Study Type : Interventional  (Clinical Trial)
Estimated Enrollment : 180 participants
Allocation: Randomized
Intervention Model: Factorial Assignment
Masking: None (Open Label)
Primary Purpose: Treatment
Official Title: Comparison of Voice Therapy and Antireflex Therapy in the Treatment of Laryngopharyngeal Reflux-related Hoarseness: A Prospective Randomized Control Trial
Study Start Date : May 2016
Estimated Primary Completion Date : August 2017
Estimated Study Completion Date : January 2018

Resource links provided by the National Library of Medicine

MedlinePlus related topics: GERD
U.S. FDA Resources

Arms and Interventions

Arm Intervention/treatment
Experimental: Voice therapy
Evaluation is completed over two, one-hour sessions. Once the evaluation is complete, the subject will begin weekly, individual voice therapy for 55 minute sessions per week with a second year graduate student under the direct supervision of the clinical faculty member.Treatment sessions will include a counseling component and an active exercise program.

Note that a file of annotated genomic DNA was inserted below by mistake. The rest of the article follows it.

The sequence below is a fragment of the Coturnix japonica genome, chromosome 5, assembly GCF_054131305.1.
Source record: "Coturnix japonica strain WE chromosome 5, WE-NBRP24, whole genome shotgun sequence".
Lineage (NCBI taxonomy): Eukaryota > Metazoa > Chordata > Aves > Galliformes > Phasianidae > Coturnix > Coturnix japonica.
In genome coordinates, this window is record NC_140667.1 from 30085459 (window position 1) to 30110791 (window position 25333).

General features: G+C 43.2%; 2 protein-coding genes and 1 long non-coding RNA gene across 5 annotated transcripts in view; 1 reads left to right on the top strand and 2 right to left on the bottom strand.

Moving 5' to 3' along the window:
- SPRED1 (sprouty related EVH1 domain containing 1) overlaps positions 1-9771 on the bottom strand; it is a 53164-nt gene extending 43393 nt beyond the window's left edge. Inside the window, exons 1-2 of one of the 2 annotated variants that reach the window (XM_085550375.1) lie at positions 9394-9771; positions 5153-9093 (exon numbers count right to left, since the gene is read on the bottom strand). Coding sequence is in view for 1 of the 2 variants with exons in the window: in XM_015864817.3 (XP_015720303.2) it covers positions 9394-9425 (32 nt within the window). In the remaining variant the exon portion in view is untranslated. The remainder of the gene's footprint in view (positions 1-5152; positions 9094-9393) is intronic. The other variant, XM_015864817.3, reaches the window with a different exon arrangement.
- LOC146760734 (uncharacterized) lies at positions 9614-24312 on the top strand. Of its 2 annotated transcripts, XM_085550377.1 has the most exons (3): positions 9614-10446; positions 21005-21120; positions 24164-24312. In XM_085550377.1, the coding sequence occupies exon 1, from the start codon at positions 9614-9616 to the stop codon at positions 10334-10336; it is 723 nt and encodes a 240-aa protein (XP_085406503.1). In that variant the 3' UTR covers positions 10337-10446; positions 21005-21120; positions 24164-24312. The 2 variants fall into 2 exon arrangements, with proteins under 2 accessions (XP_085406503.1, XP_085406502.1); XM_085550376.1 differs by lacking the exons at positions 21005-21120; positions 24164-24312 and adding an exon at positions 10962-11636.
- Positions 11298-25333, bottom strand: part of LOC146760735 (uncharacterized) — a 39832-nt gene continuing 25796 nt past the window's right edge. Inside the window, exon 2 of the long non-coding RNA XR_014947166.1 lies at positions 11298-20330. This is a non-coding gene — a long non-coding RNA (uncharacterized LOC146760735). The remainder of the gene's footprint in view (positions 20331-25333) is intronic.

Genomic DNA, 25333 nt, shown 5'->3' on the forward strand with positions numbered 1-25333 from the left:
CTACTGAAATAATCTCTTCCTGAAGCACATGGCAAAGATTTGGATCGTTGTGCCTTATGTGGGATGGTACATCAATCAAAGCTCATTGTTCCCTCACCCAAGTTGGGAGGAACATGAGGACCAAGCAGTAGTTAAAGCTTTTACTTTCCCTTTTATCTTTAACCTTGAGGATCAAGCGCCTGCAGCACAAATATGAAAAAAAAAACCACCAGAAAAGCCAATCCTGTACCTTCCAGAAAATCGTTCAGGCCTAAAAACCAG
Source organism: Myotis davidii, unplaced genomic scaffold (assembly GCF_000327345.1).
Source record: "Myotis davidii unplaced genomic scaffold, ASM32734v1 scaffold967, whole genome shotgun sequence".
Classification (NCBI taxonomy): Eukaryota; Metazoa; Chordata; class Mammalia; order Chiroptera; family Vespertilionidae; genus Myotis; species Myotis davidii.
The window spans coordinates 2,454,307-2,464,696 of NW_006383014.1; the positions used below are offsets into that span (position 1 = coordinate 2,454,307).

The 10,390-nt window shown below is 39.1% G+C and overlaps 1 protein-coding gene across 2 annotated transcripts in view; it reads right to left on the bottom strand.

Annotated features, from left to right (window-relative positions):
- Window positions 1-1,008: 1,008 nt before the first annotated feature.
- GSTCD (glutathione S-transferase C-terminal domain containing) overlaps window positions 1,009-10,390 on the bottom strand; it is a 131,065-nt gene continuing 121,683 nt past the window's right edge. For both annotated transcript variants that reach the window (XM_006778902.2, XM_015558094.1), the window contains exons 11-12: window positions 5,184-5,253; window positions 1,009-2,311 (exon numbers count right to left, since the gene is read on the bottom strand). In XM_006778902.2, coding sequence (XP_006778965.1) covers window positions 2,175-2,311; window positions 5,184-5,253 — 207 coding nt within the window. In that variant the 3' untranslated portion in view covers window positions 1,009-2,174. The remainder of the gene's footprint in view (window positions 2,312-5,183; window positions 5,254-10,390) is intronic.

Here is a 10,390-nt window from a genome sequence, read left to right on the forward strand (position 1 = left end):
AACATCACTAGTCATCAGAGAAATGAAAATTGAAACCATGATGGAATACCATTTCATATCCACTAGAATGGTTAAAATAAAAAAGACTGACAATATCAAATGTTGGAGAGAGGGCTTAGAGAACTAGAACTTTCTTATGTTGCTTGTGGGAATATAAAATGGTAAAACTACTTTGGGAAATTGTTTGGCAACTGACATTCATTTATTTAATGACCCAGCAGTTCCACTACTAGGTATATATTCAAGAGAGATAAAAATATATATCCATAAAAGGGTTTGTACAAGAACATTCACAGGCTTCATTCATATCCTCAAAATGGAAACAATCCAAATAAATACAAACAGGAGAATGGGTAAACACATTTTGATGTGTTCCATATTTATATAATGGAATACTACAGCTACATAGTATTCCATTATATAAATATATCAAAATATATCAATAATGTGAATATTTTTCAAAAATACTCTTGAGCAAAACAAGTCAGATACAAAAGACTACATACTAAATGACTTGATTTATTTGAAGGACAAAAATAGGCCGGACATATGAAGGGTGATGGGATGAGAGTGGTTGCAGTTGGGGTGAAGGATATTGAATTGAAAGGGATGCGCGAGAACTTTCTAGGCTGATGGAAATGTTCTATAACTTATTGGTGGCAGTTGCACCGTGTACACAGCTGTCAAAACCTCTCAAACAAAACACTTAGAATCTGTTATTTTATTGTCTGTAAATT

Behavioral: Voice therapy
Evaluation is completed over two, one-hour sessions. Once the evaluation is complete, the subject will begin weekly, individual voice therapy for 55 minute sessions per week with a second year graduate student under the direct supervision of the clinical faculty member.Treatment sessions will include a counseling component and an active exercise program.
Active Comparator: Antireflux medication

Intervention includes treatment with one of the following:

  1. Omeprazole- Dose range oral, 20mg once a day, up to 40mg twice a day
  2. Lansoprazole-Dose range 15mg per day- 30mg twice a day
  3. Esomeprazole- Dose range oral, 20mg once a day, up to 40mg twice a day
  4. Rantidine-Dose range: 150 mg twice a day or 300 mg once a day.
  5. Rantidine may be used in combination with any of the above
Drug: Omeprazole, Lansoprazole, Esomeprazole, Rantidine
1.Omeprazole- Dose range oral, 20mg once a day, up to 40mg twice a day 2.Lansoprazole-Dose range 15mg per day- 30mg twice a day 3.Esomeprazole- Dose range oral, 20mg once a day, up to 40mg twice a day 4.Rantidine-Dose range: 150 mg twice a day or 300 mg